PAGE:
“Be strong, and let your heart take courage, all you who wait for the LORD!” (Psalm 31:24)
There are so many divisive issues in our society today, many of which discourage or threaten Christians. Sexual immorality, big government, Islam, secularism, fascism, communism, anarchy, dictatorship, Obamacare, catastrophic illness, ruthless capitalism, poverty, war, aimless hedonism, global warming, unemployment. From every side and every one looks, one can find issues that threaten our existence with uncertainty, chaos, suffering, persecution and nihilism.
How are we to respond? With faith, hope and love. That is what we are taught in Christianity. No suffering in this world is ever viewed as the end all or final word on anything. The final word, like the first word, belongs to God. All things happen within God’s universe, and within God Himself. For those who believe, this is to be of comfort. No matter how bad things may seem, God and God’s plan are still outside of the control of this world and greater than the world.
St. Paul told the members of the nascent church which was threatened with persecution and extinction: “Be watchful, stand firm in your faith, be courageous(Gr: literally, “play the man” – see 2 Sam 10:12), be strong. Let all that you do be done in love” (1 Corinthians 16:13-14). Their situation was not better than ours. They were a tiny minority without any political support or power. The established religions all opposed them, as did the rich, the educated, the powerful, the empire. St. Paul tells them and us the same words that God’s prophets and kings had been telling the people of God throughout history.
So God tells Moses:
“Be strong and of good courage, do not fear or be in dread of them: for it is the LORD your God who goes with you; he will not fail you or forsake you.”
Then Moses summoned Joshua, and said to him in the sight of all Israel,
“Be strong and of good courage; for you shall go with this people into the land which the LORD has sworn to their fathers to give them; and you shall put them in possession of it. It is the LORD who goes before you; he will be with you, he will not fail you or forsake you; do not fear or be dismayed.” (Deuteronomy 31:6-8)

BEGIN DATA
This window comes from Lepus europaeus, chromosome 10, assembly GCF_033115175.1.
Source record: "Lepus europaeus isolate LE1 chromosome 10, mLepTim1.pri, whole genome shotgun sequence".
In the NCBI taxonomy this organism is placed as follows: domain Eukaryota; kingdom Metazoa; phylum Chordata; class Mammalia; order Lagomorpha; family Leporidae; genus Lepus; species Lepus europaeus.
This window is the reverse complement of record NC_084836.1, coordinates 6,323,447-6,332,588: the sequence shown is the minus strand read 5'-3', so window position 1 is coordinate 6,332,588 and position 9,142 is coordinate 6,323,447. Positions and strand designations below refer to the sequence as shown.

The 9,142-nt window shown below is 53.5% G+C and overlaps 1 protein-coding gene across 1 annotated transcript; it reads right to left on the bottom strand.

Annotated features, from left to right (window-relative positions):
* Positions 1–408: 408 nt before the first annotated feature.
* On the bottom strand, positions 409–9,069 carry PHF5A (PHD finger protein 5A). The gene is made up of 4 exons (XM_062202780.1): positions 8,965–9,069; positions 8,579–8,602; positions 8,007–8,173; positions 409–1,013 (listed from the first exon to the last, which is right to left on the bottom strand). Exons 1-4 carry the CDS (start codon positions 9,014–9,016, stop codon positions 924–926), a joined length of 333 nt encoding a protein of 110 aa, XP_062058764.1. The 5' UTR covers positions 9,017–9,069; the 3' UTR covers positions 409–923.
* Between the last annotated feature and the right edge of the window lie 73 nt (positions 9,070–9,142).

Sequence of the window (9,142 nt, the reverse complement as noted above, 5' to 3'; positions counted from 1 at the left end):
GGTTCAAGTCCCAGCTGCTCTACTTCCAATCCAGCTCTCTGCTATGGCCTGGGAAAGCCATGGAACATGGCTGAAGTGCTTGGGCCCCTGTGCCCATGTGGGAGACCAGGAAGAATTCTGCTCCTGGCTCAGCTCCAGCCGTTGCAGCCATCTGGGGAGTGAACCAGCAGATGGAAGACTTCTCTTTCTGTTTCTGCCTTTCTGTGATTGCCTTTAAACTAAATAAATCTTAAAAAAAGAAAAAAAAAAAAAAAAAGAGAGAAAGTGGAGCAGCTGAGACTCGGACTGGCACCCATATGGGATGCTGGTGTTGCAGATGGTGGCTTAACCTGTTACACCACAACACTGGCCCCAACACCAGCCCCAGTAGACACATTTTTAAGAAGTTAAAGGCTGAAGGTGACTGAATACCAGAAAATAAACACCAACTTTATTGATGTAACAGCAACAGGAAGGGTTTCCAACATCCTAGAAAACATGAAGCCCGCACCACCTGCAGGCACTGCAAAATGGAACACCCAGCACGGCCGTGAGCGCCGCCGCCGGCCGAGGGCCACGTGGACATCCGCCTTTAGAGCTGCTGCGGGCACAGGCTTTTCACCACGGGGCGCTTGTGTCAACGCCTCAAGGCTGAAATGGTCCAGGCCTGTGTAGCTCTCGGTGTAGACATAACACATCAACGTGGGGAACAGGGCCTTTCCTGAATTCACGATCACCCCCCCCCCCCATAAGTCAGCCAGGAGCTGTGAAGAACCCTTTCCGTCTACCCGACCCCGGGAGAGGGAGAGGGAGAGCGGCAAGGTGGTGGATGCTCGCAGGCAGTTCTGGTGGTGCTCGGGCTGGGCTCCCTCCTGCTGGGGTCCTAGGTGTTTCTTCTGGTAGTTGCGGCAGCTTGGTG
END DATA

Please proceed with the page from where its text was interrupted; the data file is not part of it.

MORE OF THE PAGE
After Moses, death, God said to Joshua:
“Be strong and of good courage; for you shall cause this people to inherit the land which I swore to their fathers to give them. Only be strong and very courageous, being careful to do according to all the law which Moses my servant commanded you; turn not from it to the right hand or to the left, that you may have good success wherever you go. This book of the law shall not depart out of your mouth, but you shall meditate on it day and night, that you may be careful to do according to all that is written in it; for then you shall make your way prosperous, and then you shall have good success. Have I not commanded you? Be strong and of good courage; be not frightened, neither be dismayed; for the LORD your God is with you wherever you go.” (Joshua 1:6-9)
King Joab facing war told Israel:
“Be of good courage, and let us play the man for our people, and for the cities of our God; and may the LORD do what seems good to him.” (2 Samuel 10:12)
King David used the same words to strengthen his people:
“Then you will prosper if you are careful to observe the statutes and the ordinances which the LORD commanded Moses for Israel. Be strong, and of good courage. Fear not; be not dismayed.” (1 Chronicles 22:13)
And again King David encouraged his son, Solomon with these words:
“Be strong and of good courage, and do it. Fear not, be not dismayed; for the LORD God, even my God, is with you. He will not fail you or forsake you, until all the work for the service of the house of the LORD is finished.” (1 Chronicles 28:20)